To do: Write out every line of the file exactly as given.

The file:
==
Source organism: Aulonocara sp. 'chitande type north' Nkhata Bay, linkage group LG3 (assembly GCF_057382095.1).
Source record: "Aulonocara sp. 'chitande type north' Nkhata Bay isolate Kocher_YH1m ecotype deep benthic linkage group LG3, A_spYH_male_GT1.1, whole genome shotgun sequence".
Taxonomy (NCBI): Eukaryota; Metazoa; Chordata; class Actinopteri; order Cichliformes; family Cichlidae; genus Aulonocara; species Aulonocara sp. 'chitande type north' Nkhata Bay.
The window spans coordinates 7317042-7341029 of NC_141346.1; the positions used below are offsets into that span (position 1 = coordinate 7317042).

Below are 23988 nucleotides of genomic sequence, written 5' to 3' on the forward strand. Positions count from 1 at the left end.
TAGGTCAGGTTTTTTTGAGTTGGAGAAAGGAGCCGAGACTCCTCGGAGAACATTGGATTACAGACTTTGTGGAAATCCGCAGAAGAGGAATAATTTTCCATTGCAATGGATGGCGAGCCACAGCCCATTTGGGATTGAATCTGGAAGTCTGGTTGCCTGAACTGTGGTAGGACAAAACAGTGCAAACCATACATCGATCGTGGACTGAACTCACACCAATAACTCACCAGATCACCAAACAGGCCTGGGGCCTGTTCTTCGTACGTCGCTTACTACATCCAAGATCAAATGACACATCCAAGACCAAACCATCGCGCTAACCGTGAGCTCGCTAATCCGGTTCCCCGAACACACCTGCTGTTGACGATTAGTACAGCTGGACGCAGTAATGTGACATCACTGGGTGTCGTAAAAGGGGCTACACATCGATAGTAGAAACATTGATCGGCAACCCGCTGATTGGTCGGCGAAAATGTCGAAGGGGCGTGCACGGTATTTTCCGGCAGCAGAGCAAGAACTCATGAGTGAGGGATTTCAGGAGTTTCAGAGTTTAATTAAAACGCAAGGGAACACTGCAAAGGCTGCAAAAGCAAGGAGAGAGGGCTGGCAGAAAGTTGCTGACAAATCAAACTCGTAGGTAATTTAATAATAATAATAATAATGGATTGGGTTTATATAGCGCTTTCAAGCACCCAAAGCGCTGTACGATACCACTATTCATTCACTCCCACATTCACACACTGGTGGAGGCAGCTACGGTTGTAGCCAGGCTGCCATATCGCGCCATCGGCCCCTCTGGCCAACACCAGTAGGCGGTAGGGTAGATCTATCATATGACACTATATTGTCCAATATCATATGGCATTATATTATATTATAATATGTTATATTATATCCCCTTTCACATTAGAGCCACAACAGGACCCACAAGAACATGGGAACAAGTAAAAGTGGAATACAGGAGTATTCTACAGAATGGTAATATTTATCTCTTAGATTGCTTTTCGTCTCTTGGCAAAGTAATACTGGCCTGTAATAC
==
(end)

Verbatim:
Source organism: Aulonocara sp. 'chitande type north' Nkhata Bay, linkage group LG3 (assembly GCF_057382095.1).
Source record: "Aulonocara sp. 'chitande type north' Nkhata Bay isolate Kocher_YH1m ecotype deep benthic linkage group LG3, A_spYH_male_GT1.1, whole genome shotgun sequence".
Taxonomy (NCBI): Eukaryota; Metazoa; Chordata; class Actinopteri; order Cichliformes; family Cichlidae; genus Aulonocara; species Aulonocara sp. 'chitande type north' Nkhata Bay.
The window spans coordinates 7317042-7341029 of NC_141346.1; the positions used below are offsets into that span (position 1 = coordinate 7317042).

Below are 23988 nucleotides of genomic sequence, written 5' to 3' on the forward strand. Positions count from 1 at the left end.
TAGGTCAGGTTTTTTTGAGTTGGAGAAAGGAGCCGAGACTCCTCGGAGAACATTGGATTACAGACTTTGTGGAAATCCGCAGAAGAGGAATAATTTTCCATTGCAATGGATGGCGAGCCACAGCCCATTTGGGATTGAATCTGGAAGTCTGGTTGCCTGAACTGTGGTAGGACAAAACAGTGCAAACCATACATCGATCGTGGACTGAACTCACACCAATAACTCACCAGATCACCAAACAGGCCTGGGGCCTGTTCTTCGTACGTCGCTTACTACATCCAAGATCAAATGACACATCCAAGACCAAACCATCGCGCTAACCGTGAGCTCGCTAATCCGGTTCCCCGAACACACCTGCTGTTGACGATTAGTACAGCTGGACGCAGTAATGTGACATCACTGGGTGTCGTAAAAGGGGCTACACATCGATAGTAGAAACATTGATCGGCAACCCGCTGATTGGTCGGCGAAAATGTCGAAGGGGCGTGCACGGTATTTTCCGGCAGCAGAGCAAGAACTCATGAGTGAGGGATTTCAGGAGTTTCAGAGTTTAATTAAAACGCAAGGGAACACTGCAAAGGCTGCAAAAGCAAGGAGAGAGGGCTGGCAGAAAGTTGCTGACAAATCAAACTCGTAGGTAATTTAATAATAATAATAATAATGGATTGGGTTTATATAGCGCTTTCAAGCACCCAAAGCGCTGTACGATACCACTATTCATTCACTCCCACATTCACACACTGGTGGAGGCAGCTACGGTTGTAGCCAGGCTGCCATATCGCGCCATCGGCCCCTCTGGCCAACACCAGTAGGCGGTAGGGTAGATCTATCATATGACACTATATTGTCCAATATCATATGGCATTATATTATATTATAATATGTTATATTATATCCCCTTTCACATTAGAGCCACAACAGGACCCACAAGAACATGGGAACAAGTAAAAGTGGAATACAGGAGTATTCTACAGAATGGTAATATTTATCTCTTAGATTGCTTTTCGTCTCTTGGCAAAGTAATACTGGCCTGTAATAC